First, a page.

Supreme Court on Wednesday upheld the ‘One Rank One Pension’ policy introduced by the Central government in the armed forces as per the notification dated November 7, 2015.
The bench comprising Justice D.Y. Chandrachud, Justice Surya Kant and Justice Vikram Nath refused to accept the petition filed by Indian Ex-Servicemen Movement (IESM). It was alleged that OROP had led to the creation of a separate class among personnel equally situated in “rank” and “length of service”.
“We find no constitutional infirmity in the OROP principle adopted. There is no legal mandate that pensioners who hold same rank must be given same pension,” the bench said.
However, the top court has directed that the re-fixation exercise as per the policy should be carried out with effect from July 1, 2019 and the arrears should be paid to the pensioners within 3 months.
The top court stated that the government’s OROP decision is not arbitrary and it is not for the court to go into the policy matters of the government.
In February 2022, the Centre government had informed the Supreme Court that both “same rank” and “same length of service” are necessary conditions for availing of OROP benefits.
“This pair (‘same rank’ and ‘same length of service’) cannot be impaired. One cannot take only the same rank and ignore the length of service and similarly one cannot merely take the length of service. It is important to highlight that the expression ‘same’ appears twice as ‘same rank’ and ‘same length of service’” the govt had said.
The petitioners have also challenged the Union government’s stand that equalisation of pension would be done every five years.
In the petition, it was contended that a gap of five years would leave them at a great disadvantage. It also stated that periodic equalisation would “cause great injustice to 24 lakh ex-servicemen, 6.5 lakh war widows and veteran widows and their families by creating a situation of One Rank Different Pension’.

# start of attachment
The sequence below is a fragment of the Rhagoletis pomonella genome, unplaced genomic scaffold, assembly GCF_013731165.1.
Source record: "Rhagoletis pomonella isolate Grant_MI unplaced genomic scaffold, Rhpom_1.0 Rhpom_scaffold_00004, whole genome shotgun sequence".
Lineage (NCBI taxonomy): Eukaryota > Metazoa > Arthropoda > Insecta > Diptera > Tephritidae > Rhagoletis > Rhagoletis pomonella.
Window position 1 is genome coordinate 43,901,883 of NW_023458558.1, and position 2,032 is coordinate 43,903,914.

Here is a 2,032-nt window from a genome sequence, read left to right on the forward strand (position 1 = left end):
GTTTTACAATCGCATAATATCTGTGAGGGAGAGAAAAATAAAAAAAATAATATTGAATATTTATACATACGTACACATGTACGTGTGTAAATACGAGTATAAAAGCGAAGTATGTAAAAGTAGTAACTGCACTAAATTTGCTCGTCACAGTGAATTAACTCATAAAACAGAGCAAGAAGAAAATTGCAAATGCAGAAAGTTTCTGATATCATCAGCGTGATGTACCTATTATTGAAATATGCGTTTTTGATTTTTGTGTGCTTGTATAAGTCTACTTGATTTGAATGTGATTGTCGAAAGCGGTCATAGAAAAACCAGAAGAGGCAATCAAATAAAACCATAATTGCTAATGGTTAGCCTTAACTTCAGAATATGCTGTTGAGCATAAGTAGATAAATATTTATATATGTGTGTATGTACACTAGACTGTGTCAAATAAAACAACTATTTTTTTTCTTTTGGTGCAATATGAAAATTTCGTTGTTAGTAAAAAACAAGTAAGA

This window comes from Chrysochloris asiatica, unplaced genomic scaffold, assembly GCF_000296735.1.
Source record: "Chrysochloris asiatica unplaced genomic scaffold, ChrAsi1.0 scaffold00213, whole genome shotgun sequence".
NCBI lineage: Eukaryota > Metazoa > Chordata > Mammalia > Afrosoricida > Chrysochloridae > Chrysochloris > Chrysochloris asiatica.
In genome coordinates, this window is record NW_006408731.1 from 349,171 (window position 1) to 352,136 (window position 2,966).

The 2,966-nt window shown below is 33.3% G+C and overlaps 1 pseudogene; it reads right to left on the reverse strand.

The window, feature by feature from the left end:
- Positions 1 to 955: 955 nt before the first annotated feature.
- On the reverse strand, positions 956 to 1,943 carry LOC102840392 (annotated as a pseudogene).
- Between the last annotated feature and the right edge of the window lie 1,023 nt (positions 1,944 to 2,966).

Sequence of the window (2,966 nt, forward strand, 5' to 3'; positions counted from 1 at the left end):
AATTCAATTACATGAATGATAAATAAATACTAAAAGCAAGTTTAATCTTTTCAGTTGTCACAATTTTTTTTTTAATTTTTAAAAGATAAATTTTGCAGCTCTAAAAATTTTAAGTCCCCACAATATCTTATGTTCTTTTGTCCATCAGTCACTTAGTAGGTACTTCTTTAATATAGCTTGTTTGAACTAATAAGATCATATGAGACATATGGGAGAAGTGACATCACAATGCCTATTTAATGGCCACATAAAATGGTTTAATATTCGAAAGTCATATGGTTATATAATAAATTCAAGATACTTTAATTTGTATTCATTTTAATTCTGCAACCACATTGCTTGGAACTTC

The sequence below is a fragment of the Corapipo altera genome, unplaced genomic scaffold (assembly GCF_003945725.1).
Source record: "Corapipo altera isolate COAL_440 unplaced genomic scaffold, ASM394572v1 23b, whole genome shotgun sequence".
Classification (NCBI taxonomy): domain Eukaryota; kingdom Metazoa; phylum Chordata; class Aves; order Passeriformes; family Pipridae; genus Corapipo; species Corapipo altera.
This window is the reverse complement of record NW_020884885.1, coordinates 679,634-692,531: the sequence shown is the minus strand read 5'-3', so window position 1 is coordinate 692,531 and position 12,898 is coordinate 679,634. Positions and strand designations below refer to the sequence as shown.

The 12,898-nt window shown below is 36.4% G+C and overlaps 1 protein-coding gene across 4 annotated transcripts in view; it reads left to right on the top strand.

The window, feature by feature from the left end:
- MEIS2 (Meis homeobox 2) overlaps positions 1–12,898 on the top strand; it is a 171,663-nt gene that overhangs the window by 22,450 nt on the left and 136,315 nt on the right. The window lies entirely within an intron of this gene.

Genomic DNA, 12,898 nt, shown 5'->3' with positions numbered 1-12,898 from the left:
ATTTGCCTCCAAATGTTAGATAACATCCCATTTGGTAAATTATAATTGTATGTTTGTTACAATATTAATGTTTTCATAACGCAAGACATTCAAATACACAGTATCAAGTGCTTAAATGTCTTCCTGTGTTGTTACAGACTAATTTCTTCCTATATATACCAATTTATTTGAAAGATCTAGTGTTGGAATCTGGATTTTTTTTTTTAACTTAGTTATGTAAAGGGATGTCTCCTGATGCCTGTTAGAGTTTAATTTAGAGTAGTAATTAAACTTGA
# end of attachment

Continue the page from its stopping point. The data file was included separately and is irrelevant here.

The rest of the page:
Supreme Court Observations In ‘One Rank One Pension’ Policy
We find no constitutional infirmity in the OROP principle as defined by the communication dated 7 November 2015 for the following reasons:
(i) The definition of OROP is uniformly applicable to all the pensioners irrespective of the date of retirement. It is not the case of the petitioners that the pension is reviewed ‘automatically’ to a class of the pensioners and ‘periodically’ to another class of the pensioners;
(ii) The cut-off date is used only for the purpose of determining the base salary for the calculation of pension. While for those who retired after 2014, the last drawn salary is used to calculate pension, for those who retired prior to 2013, the average salary drawn in 2013 is used. Since the uniform application of the last drawn salary for the purpose of calculating pension would put the prior retirees at a disadvantage, the Union Government has taken a policy decision to enhance the base salary for the calculation of pension. Undoubtedly, the Union Government had a range of policy choices including taking the minimum, the maximum or the mean or average. The Union government decided to adopt the average. Persons below the average were brought up to the average mark while those drawing above the average were protected. Such a decision lies within the ambit of policy choices;
(iii)While no legal or constitutional mandate of OROP can be read into the decisions in Nakara (supra) and SPS Vains (supra), varying pension payable to officers of the same rank retiring before and after 1 July 2014 either due to MACP or the different base salary used for the calculation of pension cannot be held arbitrary; and
(iv) Since the OROP definition is not arbitrary, it is not necessary for us to undertake the exercise of determining if the financial implications of the scheme is negligible or enormous.
Principles Governing Pensions And Cut-Off Dates
(i) All pensioners who hold the same rank may not for all purposes form a homogenous class. For example, amongst Sepoys differences do exist in view of the MACP and ACP schemes. Certain Sepoys receive the pay of the higher ranked personnel;
(ii) The benefit of a new element in a pensionary scheme can be prospectively applied. However, the scheme cannot bifurcate a homogenous group based on a cut-off date;
(iii) The judgment of the Constitution Bench in Nakara (supra) cannot be interpreted to read the one rank one pension rule into it. It was only held that the same principle of computation of pensions must be applied uniformly to a homogenous class; and
(iv) It is not a legal mandate that pensioners who held the same rank must be given the same amount of pension. The varying benefits that may be applicable to certain personnel which would also impact the pension payable need not be equalised with the rest of the personnel.